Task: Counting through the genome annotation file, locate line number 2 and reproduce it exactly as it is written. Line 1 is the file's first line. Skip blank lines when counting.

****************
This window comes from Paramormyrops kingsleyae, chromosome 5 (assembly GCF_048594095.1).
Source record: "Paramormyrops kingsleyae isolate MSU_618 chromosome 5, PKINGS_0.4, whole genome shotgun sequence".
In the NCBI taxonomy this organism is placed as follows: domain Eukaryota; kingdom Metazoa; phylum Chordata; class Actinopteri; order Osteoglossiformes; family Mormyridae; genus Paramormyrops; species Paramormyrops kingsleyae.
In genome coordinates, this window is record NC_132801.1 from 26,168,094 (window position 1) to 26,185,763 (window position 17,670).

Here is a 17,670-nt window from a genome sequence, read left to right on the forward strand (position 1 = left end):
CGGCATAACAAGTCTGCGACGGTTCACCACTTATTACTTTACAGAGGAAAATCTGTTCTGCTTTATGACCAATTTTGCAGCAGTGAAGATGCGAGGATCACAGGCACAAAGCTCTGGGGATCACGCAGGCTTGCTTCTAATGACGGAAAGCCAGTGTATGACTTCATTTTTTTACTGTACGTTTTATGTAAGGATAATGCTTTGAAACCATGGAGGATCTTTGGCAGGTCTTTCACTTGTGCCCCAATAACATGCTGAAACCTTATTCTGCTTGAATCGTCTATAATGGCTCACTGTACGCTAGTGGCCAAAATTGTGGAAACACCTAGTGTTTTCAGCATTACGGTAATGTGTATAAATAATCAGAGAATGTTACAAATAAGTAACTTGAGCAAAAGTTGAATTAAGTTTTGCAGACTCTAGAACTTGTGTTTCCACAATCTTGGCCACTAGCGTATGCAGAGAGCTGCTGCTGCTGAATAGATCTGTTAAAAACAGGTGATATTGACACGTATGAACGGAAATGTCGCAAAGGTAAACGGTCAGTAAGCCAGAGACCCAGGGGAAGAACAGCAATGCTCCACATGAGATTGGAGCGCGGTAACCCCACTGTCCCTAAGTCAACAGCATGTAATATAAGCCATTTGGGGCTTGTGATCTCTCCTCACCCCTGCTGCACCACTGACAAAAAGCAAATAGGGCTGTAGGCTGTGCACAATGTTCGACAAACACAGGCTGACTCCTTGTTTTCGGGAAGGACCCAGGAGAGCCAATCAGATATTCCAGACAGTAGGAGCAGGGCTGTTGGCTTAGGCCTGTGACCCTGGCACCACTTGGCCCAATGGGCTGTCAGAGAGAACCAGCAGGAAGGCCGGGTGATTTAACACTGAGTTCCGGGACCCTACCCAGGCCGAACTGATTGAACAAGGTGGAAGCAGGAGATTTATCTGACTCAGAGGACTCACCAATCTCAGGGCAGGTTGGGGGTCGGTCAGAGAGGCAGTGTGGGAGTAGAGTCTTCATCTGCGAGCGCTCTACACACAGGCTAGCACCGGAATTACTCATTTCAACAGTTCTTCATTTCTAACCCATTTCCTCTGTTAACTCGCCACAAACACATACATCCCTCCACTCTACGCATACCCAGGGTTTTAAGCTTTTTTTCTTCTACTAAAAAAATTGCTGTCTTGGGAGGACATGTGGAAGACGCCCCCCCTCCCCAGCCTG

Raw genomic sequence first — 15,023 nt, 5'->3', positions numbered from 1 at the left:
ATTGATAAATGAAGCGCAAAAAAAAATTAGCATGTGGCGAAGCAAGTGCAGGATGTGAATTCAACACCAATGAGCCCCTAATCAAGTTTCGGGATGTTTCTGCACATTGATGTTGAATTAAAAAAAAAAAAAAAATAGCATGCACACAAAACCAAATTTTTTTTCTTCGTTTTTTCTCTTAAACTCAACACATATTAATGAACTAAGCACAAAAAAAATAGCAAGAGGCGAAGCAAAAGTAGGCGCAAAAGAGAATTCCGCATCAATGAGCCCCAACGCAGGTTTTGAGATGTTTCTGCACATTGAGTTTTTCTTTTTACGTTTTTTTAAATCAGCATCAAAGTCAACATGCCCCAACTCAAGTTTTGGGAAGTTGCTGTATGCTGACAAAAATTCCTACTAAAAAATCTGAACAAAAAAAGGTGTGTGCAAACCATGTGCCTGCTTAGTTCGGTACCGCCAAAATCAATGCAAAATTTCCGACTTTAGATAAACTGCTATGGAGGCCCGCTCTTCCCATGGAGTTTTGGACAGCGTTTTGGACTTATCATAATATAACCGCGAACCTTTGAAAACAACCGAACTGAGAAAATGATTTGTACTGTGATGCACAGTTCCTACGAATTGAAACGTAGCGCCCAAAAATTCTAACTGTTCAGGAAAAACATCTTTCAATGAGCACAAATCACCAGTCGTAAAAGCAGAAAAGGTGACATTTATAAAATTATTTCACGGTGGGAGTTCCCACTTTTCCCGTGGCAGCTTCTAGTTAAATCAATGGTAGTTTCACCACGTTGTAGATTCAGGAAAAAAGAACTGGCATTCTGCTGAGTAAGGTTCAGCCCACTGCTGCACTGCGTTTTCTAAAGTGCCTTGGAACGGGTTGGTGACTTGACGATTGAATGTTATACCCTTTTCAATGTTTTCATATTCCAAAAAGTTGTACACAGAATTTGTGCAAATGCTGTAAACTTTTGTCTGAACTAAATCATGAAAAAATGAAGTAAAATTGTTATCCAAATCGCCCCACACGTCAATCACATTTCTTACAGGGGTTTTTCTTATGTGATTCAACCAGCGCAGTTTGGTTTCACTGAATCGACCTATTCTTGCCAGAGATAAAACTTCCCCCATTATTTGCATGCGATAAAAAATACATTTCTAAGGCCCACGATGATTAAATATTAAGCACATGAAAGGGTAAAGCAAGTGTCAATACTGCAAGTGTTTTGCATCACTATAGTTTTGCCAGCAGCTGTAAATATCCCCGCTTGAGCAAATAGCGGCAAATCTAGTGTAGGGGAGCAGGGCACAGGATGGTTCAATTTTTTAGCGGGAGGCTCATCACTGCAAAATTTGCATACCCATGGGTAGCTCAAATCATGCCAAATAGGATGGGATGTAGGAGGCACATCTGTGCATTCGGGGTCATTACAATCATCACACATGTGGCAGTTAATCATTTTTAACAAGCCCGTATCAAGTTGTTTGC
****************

Source record: "Paramormyrops kingsleyae isolate MSU_618 chromosome 5, PKINGS_0.4, whole genome shotgun sequence".